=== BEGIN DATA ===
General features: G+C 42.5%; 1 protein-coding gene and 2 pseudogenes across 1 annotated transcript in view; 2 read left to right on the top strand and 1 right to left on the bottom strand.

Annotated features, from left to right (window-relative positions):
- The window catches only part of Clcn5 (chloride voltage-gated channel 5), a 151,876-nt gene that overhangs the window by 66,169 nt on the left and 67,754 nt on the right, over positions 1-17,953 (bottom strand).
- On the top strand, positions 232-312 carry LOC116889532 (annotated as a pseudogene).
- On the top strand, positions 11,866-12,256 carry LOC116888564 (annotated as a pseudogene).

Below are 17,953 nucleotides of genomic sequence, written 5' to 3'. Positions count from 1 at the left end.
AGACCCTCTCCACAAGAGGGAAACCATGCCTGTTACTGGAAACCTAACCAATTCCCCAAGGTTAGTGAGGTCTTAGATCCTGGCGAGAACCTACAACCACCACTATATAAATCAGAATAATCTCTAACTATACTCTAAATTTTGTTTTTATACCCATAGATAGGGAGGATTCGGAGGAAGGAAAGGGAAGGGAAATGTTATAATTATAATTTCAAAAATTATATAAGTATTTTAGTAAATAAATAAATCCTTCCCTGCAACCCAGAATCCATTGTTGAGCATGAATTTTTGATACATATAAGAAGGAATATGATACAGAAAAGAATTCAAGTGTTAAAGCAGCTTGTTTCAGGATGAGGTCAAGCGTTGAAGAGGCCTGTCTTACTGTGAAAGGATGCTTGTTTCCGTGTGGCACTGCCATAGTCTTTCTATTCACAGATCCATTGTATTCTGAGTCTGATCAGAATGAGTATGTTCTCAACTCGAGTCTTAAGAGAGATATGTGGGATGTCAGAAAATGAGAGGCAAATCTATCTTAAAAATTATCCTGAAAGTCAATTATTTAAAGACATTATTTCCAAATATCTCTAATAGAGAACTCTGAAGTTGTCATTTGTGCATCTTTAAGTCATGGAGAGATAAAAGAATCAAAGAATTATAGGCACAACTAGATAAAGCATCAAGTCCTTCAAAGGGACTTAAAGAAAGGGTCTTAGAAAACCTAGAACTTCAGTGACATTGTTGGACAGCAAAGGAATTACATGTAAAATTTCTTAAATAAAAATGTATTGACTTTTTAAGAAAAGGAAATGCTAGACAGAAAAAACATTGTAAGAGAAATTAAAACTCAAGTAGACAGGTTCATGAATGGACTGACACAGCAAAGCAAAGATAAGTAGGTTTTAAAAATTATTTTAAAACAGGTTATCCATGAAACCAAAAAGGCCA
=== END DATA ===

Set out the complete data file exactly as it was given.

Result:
General features: G+C 42.5%; 1 protein-coding gene and 2 pseudogenes across 1 annotated transcript in view; 2 read left to right on the top strand and 1 right to left on the bottom strand.

Annotated features, from left to right (window-relative positions):
- The window catches only part of Clcn5 (chloride voltage-gated channel 5), a 151,876-nt gene that overhangs the window by 66,169 nt on the left and 67,754 nt on the right, over positions 1-17,953 (bottom strand).
- On the top strand, positions 232-312 carry LOC116889532 (annotated as a pseudogene).
- On the top strand, positions 11,866-12,256 carry LOC116888564 (annotated as a pseudogene).

Below are 17,953 nucleotides of genomic sequence, written 5' to 3'. Positions count from 1 at the left end.
AGACCCTCTCCACAAGAGGGAAACCATGCCTGTTACTGGAAACCTAACCAATTCCCCAAGGTTAGTGAGGTCTTAGATCCTGGCGAGAACCTACAACCACCACTATATAAATCAGAATAATCTCTAACTATACTCTAAATTTTGTTTTTATACCCATAGATAGGGAGGATTCGGAGGAAGGAAAGGGAAGGGAAATGTTATAATTATAATTTCAAAAATTATATAAGTATTTTAGTAAATAAATAAATCCTTCCCTGCAACCCAGAATCCATTGTTGAGCATGAATTTTTGATACATATAAGAAGGAATATGATACAGAAAAGAATTCAAGTGTTAAAGCAGCTTGTTTCAGGATGAGGTCAAGCGTTGAAGAGGCCTGTCTTACTGTGAAAGGATGCTTGTTTCCGTGTGGCACTGCCATAGTCTTTCTATTCACAGATCCATTGTATTCTGAGTCTGATCAGAATGAGTATGTTCTCAACTCGAGTCTTAAGAGAGATATGTGGGATGTCAGAAAATGAGAGGCAAATCTATCTTAAAAATTATCCTGAAAGTCAATTATTTAAAGACATTATTTCCAAATATCTCTAATAGAGAACTCTGAAGTTGTCATTTGTGCATCTTTAAGTCATGGAGAGATAAAAGAATCAAAGAATTATAGGCACAACTAGATAAAGCATCAAGTCCTTCAAAGGGACTTAAAGAAAGGGTCTTAGAAAACCTAGAACTTCAGTGACATTGTTGGACAGCAAAGGAATTACATGTAAAATTTCTTAAATAAAAATGTATTGACTTTTTAAGAAAAGGAAATGCTAGACAGAAAAAACATTGTAAGAGAAATTAAAACTCAAGTAGACAGGTTCATGAATGGACTGACACAGCAAAGCAAAGATAAGTAGGTTTTAAAAATTATTTTAAAACAGGTTATCCATGAAACCAAAAAGGCCA